The Standards in Scotland's Schools Act 2000 sets out clear guidelines forschools in their conduct of sex education: materials are to be selected withgreat care and sensitivity to the age and understanding of pupils; schoolsare to consult with parents before introducing any sex education programmeto their children; parents are to be given the opportunity to view anymaterials in advance; schools are to be sensitive to parental concerns andtheir religious views; there is no statutory requirement for participationin sex education and ultimately therefore parents may withdraw theirchildren. Scottish Executive Circular 2/2001 states that, all parents andguardians have a legal right to be consulted when schools are developing orreviewing sex education programmes yet this is rarely if ever done. It isthe local school not the local authority which decides on the detail of anysex education programme. There is little control, however, in what schoolsteach in this subject; they are obliged merely to "have regard" togovernment guidelines. The Executive's "A Guide for Parents and Carers" alsoconfirms: "If you have a particular concern about the sex education beingprovided by the school for your child the first thing to do is to discuss itwith your child's headteacher". Parents ought to take this step and ask tobe be made aware under their legal right to preview sex education materials.It is worth noting that while a school may not be using some of the morenotorious materials, most secondary schools appear to be using other equallyexplicit materials which have shocked not only Christian but non-Christianteachers also.

Parents may not be aware that many of the most obscene materials being usedare not in printed form but are shown on video, given as part of lessonstaken by outside agencies or involve certain web-sites. We would encourageparents to find out not just what is to be taught but who is to deliver it -very often outside agencies like the local Health Authority are involved whohave an agenda of their own, namely the promotion of their sexual healthservices. Parents also have a right to withdraw their children from suchclasses. The UK Government's "Sex and Relationship Guidance DfEE 0116/2000"confirms that when formulating their statement of policy on sex education,the governors and head teachers of a school are required to state withinthis policy the right of a parent to withdraw their child from the school'ssex education programme. There is real pressure from such agencies as theBrook Organisation to make PSE a compulsory part of the national curriculum,meaning that parents would no longer have the right to withdraw theirchildren from it (0-19 Magazine, July 2005, p.14). At present, parents dostill have this right and therefore ought to give very serious considerationto exercising it. The Christian Institute briefing "Scottish Sex and DrugsEducation: What you can do to help at a local level" is very helpful inadvising parents in this regard.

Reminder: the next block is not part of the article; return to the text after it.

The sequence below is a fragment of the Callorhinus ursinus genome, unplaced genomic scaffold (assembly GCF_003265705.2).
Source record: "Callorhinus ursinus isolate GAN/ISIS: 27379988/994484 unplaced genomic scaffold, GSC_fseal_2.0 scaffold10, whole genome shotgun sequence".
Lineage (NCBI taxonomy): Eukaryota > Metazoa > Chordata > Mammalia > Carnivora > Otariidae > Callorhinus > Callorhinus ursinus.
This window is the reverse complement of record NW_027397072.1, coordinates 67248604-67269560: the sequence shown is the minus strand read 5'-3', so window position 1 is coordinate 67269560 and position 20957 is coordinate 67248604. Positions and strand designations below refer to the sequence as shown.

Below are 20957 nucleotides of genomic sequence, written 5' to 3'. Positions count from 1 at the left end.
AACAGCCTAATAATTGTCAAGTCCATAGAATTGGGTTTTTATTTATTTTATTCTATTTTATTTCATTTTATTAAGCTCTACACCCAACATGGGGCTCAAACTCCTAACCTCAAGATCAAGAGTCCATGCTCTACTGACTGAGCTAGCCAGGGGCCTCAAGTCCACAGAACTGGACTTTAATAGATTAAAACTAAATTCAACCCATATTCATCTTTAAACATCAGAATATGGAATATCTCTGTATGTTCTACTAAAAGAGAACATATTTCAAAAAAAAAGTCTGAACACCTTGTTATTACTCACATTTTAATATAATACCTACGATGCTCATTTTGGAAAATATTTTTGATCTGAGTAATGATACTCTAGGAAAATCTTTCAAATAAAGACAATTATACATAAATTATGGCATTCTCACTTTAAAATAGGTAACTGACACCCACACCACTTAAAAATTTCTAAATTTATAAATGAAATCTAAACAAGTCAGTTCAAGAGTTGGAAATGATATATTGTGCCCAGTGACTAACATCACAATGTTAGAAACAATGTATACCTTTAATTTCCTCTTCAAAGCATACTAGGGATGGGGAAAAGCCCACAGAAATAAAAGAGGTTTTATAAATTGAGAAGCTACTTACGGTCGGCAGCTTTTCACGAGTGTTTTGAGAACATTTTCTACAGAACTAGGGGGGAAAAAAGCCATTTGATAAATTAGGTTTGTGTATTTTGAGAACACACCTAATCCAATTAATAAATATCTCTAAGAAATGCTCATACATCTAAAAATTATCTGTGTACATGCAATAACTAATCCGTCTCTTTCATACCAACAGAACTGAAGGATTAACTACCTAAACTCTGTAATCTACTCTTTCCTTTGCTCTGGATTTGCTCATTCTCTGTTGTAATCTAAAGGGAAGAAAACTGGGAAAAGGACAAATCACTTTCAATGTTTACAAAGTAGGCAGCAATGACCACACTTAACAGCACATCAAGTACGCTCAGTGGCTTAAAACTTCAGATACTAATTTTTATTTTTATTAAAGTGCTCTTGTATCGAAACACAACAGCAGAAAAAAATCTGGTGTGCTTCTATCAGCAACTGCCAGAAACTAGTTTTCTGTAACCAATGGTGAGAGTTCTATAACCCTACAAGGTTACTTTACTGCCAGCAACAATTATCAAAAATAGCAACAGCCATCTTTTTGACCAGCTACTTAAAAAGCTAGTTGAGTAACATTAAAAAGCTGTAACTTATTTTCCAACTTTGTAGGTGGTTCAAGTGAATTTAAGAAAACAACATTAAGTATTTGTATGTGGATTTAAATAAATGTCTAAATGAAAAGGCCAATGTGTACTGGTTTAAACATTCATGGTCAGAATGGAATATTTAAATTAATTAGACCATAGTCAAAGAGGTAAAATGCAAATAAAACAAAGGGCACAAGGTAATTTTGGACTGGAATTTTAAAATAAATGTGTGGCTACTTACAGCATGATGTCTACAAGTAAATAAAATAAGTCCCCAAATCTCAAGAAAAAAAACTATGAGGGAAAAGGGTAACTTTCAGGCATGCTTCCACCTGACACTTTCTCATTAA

One would question whether in view of the prevailing contempt for marriageand the law of God in society at large there can be many who are fit toinstruct our children in these matters. The Larger Catechism Q130 inspeaking of the sins of parents against their children in relation to thefifth commandment identifies the sin of "careless exposing, or leaving themto wrong, temptation, and danger". The wisest and safest course of actionwould be no doubt for parents to withdraw their children from such classesentirely. Only when we have dealt faithfully in relation to baptismal vowsin protecting our children from such permissive values will we, as parents,be able to say in sincerity: "Cease, my son, to hear the instruction thatcauseth to err from the words of knowledge". (Prov 19:27)